Some farmers just take your check and cash it, they'll shake their heads about the crazy Seattle weirdos making funny beer from their fruit, but Brian gets it and is psyched on it.

During the offseason we talked about the beers a lot and I told him I wanted to work with some of the other pluot or plum varietals they have. We ended up deciding on a varietal they call Honey Punch. While the Hawaiian Punch ripens early, Honey Punch comes late and they allow it to ripen on the trees for as long as possible, to the point that they yield much less fruit, but what they do yield is more concentrated and sweet. That kind of attitude, the focus on flavor and experience instead of just what makes the most monetary sense, speaks to me.

Brian likes the mixed culture beers, but he prefers them when they have a lighter acidity, which is obviously also to my preference. The thing with the acidity in the beers is that it's a moving target. There isn't much in brewing that is more difficult than brewing with mixed cultures and controlling acidity when doing a fruit refermentation. A mixed culture is already a wild and living thing that evolves and needs to be pushed in different directions to maintain anything resembling consistency to begin with. You can't just brew the same wort twice and expect it to ferment and age out the same way unless you are buying and pitching store bought cultures every time. Add to that what is essentially a dilution of the beer when you add fruit, on top of the yeast and bacteria that are already on the fruit, and you have a lot of variables in refermentation that are difficult to control.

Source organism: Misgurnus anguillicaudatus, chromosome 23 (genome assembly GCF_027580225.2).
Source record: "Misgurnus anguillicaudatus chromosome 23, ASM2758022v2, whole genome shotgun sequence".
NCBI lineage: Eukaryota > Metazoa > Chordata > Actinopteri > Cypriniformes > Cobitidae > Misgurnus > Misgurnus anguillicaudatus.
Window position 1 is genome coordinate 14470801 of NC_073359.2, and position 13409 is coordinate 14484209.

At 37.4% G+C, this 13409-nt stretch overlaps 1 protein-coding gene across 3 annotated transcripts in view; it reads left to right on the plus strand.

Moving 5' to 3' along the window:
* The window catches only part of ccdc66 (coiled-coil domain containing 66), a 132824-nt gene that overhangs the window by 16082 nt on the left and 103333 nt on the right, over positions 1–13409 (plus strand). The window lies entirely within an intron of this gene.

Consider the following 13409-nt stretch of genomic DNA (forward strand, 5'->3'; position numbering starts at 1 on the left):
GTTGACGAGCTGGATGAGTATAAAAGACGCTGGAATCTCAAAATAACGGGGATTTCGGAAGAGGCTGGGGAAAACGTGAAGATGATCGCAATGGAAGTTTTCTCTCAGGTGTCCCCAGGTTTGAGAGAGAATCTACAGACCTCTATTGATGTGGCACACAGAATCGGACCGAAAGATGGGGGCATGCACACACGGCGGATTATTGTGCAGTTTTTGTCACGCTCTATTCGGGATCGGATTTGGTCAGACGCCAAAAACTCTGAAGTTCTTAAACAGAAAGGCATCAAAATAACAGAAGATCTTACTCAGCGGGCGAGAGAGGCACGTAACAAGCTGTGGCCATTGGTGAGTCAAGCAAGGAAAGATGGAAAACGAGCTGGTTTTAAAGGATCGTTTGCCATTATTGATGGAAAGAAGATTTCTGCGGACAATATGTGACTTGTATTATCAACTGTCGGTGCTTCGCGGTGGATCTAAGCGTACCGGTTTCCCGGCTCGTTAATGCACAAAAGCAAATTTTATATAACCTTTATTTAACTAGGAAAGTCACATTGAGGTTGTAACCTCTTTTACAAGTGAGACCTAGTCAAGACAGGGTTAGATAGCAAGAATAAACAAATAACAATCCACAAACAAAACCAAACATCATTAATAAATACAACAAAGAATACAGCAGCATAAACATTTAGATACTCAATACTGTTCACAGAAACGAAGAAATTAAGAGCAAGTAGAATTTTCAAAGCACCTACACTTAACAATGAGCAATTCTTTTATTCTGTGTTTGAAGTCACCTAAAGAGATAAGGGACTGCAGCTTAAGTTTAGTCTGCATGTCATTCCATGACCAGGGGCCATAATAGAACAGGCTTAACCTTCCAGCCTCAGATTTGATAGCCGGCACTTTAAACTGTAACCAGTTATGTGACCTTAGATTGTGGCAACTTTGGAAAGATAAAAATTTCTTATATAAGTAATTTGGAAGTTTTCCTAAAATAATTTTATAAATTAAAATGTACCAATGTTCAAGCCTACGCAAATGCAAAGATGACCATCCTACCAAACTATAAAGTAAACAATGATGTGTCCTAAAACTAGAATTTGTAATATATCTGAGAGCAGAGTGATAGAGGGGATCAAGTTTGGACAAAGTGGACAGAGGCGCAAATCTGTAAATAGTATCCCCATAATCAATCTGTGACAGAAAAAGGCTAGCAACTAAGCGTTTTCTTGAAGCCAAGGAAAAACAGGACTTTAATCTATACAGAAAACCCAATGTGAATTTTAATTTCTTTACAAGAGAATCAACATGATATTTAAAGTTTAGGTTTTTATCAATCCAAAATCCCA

That's a long way of saying that sometimes when you do fruit refermentations you are taking a shot in the dark at the finished acidity. Sometimes the beer comes out right, sometimes it reacidifies and you overshoot your mark. Sometimes you bottle it and 3 months later there is a pedio bloom and you have to wait until it clears and you end up with a face ripper instead of a delicate little crusher. It's all part of the game.

I sometimes fruit at lower rates, sometimes higher, it kind of depends on what I'm trying to do with the particular beer. When you fruit at a higher rate it's hard to maintain balance, you are going to naturally obscure other elements of the beer. This is one reason why lower acidity beers are more likely to retain more fermentation/malt/hop character, why face rippers with lots of fruit are usually one dimensional on the palate, and why over time in the bottle as beer slowly acidify you can lose subtlety.

In this case we fruited at a higher rate, not absurd, but I wanted to see if we could get deep into showcasing what the fruit was about. When the fruit came in it was beautiful, it's a deep purple with these starry sky like flecks. The "honey" part of the name is pretty self apparent once you bite in, it's a deeply honeyed candy character unlike anything I've had.